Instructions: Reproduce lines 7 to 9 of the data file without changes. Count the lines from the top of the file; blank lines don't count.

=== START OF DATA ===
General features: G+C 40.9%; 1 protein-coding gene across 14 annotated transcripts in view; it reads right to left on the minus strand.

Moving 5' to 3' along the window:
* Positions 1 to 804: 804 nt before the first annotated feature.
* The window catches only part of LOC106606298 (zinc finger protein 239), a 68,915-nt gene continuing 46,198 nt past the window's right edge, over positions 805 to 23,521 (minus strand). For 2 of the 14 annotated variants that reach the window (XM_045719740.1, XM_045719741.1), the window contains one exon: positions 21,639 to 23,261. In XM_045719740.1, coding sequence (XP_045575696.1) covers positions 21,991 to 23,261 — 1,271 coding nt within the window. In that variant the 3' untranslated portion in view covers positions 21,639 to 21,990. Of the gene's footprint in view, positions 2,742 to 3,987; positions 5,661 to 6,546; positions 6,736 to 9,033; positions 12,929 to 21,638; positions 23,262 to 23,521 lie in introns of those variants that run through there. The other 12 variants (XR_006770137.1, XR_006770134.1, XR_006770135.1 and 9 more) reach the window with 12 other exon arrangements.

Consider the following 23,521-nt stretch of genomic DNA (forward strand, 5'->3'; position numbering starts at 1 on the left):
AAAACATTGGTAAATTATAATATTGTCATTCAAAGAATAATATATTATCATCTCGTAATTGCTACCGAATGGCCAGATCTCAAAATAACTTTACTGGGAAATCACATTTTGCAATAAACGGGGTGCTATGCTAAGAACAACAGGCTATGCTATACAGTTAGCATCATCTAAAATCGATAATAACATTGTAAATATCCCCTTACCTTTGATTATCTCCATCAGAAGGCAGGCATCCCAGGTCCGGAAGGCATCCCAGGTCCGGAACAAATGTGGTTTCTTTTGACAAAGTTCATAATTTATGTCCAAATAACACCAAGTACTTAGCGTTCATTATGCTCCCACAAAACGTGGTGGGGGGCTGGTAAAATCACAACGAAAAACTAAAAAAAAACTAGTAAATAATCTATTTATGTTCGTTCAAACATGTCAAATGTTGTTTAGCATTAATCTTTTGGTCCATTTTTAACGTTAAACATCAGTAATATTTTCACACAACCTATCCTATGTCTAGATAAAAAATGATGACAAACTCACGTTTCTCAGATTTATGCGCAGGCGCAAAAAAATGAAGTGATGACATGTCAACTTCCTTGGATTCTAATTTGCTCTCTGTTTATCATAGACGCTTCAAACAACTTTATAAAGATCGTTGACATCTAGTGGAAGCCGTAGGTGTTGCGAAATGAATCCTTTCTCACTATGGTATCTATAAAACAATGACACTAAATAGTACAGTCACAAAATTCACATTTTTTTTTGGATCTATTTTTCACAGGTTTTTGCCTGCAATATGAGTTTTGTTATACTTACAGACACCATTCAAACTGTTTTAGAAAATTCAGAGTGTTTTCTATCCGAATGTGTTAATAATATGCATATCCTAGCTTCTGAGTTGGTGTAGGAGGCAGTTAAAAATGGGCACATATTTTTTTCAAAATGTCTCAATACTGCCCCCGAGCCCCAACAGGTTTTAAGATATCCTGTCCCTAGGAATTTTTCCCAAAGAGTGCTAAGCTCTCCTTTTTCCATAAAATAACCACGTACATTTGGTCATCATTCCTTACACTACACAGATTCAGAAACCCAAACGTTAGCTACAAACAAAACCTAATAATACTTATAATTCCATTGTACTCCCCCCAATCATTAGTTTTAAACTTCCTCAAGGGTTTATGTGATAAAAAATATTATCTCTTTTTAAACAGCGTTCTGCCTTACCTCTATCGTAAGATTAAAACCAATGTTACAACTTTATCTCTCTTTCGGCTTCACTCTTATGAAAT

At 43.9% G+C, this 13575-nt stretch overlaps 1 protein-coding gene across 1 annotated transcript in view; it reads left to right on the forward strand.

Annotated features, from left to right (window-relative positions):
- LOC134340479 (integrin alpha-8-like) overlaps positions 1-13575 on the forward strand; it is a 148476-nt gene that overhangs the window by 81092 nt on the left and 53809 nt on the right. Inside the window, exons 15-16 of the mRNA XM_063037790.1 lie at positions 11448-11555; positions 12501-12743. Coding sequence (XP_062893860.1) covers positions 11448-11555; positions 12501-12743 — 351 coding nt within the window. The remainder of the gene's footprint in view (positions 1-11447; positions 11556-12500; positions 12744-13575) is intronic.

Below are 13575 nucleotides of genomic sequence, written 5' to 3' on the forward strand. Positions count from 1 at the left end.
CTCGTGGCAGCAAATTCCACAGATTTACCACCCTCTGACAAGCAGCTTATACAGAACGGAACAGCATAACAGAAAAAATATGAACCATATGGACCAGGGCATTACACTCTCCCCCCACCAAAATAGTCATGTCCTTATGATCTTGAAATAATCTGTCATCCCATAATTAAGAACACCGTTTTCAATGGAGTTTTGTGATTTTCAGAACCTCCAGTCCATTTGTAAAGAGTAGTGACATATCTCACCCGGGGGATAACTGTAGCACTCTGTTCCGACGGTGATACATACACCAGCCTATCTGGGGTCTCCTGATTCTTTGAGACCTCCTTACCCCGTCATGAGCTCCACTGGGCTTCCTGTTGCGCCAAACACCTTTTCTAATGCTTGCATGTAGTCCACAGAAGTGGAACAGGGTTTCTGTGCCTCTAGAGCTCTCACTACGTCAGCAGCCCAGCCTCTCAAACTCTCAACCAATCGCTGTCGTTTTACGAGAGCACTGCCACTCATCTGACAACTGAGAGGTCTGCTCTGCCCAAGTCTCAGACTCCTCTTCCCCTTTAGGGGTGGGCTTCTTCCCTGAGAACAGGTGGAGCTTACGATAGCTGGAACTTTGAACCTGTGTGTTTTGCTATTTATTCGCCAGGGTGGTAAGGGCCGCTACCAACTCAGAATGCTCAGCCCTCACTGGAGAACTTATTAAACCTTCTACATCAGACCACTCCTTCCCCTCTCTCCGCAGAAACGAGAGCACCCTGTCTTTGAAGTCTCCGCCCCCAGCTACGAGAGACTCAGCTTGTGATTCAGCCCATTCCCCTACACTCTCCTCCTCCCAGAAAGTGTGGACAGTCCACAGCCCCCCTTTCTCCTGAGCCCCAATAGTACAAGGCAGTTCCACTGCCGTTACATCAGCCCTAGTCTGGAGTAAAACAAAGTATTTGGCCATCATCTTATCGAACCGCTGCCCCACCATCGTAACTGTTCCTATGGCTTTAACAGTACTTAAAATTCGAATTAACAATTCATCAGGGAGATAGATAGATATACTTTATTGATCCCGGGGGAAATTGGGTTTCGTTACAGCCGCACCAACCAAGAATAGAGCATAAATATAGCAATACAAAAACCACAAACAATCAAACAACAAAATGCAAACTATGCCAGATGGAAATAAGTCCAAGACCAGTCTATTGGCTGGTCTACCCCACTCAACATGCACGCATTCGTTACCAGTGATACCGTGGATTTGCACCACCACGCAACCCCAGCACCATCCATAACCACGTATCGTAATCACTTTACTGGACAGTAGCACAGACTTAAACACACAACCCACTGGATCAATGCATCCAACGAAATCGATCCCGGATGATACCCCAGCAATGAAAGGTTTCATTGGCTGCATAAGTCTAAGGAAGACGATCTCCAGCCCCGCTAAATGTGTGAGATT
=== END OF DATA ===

At 43.9% G+C, this 13575-nt stretch overlaps 1 protein-coding gene across 1 annotated transcript in view; it reads left to right on the forward strand.

Annotated features, from left to right (window-relative positions):
- LOC134340479 (integrin alpha-8-like) overlaps positions 1-13575 on the forward strand; it is a 148476-nt gene that overhangs the window by 81092 nt on the left and 53809 nt on the right. Inside the window, exons 15-16 of the mRNA XM_063037790.1 lie at positions 11448-11555; positions 12501-12743. Coding sequence (XP_062893860.1) covers positions 11448-11555; positions 12501-12743 — 351 coding nt within the window. The remainder of the gene's footprint in view (positions 1-11447; positions 11556-12500; positions 12744-13575) is intronic.